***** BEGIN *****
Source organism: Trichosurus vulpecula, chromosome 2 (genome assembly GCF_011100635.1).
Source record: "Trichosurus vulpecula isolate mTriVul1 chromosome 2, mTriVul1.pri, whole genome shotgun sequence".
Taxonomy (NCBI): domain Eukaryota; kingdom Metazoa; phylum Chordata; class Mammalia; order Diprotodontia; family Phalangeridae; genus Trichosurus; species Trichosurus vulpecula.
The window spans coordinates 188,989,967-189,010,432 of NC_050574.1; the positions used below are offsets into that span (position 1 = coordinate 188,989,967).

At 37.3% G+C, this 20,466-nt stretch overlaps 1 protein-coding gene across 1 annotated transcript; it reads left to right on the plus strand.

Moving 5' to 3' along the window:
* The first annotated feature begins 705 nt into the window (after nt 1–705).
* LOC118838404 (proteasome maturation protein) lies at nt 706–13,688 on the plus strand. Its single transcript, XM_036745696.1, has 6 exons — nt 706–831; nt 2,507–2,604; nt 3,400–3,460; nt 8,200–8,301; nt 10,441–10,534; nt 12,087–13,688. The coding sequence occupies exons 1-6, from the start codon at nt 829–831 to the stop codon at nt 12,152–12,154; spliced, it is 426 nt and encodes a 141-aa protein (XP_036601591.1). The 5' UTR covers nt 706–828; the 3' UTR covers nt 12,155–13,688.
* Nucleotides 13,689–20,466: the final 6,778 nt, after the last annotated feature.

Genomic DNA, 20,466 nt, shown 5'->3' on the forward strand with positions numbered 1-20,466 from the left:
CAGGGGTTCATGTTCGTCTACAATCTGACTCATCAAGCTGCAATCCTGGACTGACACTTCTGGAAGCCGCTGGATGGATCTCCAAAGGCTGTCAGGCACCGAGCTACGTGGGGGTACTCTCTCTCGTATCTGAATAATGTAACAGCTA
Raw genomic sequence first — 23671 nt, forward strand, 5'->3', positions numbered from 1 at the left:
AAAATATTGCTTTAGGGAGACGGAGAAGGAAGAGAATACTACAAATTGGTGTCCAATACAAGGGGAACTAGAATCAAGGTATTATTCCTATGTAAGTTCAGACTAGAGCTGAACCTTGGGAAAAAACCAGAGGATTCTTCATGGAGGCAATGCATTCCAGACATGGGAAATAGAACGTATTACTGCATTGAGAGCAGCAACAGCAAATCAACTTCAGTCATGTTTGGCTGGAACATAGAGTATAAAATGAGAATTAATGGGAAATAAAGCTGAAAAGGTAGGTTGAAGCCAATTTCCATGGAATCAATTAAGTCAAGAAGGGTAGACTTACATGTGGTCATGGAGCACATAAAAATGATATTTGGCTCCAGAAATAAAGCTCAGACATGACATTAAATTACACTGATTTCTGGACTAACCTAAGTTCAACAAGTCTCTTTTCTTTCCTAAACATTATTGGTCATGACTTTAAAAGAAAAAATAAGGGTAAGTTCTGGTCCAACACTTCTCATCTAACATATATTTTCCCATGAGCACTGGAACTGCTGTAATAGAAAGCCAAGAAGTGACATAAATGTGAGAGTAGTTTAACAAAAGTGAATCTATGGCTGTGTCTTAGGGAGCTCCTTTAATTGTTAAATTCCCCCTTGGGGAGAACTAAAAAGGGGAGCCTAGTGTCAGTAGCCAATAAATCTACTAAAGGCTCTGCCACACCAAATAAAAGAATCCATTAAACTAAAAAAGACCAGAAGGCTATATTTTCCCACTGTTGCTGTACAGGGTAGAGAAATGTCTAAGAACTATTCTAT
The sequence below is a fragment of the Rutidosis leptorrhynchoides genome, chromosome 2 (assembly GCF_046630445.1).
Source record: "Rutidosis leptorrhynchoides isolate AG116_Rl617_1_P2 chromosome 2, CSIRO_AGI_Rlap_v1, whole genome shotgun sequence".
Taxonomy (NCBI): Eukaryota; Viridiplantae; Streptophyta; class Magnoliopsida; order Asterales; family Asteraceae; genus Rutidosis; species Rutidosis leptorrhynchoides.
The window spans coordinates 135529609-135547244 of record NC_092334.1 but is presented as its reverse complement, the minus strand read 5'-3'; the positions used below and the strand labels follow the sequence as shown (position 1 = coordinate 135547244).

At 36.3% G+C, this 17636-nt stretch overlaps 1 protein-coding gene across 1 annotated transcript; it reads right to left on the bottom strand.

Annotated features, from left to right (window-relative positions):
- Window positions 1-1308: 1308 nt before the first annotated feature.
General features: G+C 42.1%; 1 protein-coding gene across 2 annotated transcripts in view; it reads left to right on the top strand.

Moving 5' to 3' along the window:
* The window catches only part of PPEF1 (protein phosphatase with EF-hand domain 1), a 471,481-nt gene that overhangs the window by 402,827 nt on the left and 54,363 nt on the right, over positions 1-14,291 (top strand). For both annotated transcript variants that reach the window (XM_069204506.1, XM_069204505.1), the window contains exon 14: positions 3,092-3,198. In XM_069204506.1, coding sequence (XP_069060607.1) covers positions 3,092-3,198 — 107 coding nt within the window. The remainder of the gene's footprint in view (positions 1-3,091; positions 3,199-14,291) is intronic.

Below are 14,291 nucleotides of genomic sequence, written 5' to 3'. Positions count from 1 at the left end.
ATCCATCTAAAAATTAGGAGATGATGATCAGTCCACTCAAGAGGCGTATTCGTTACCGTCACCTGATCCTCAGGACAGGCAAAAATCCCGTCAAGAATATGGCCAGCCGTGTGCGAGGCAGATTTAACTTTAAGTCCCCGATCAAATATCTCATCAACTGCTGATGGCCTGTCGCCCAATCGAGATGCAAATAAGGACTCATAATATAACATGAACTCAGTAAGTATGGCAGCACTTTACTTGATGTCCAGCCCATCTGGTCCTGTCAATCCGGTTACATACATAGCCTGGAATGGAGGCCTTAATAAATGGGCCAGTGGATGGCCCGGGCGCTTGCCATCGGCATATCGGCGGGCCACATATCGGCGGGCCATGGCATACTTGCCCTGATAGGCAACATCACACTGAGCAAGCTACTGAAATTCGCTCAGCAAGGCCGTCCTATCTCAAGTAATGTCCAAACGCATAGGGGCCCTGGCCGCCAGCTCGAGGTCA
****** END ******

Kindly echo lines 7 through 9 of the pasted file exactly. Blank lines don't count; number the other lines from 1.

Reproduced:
* The first annotated feature begins 705 nt into the window (after nt 1–705).
* LOC118838404 (proteasome maturation protein) lies at nt 706–13,688 on the plus strand. Its single transcript, XM_036745696.1, has 6 exons — nt 706–831; nt 2,507–2,604; nt 3,400–3,460; nt 8,200–8,301; nt 10,441–10,534; nt 12,087–13,688. The coding sequence occupies exons 1-6, from the start codon at nt 829–831 to the stop codon at nt 12,152–12,154; spliced, it is 426 nt and encodes a 141-aa protein (XP_036601591.1). The 5' UTR covers nt 706–828; the 3' UTR covers nt 12,155–13,688.
* Nucleotides 13,689–20,466: the final 6,778 nt, after the last annotated feature.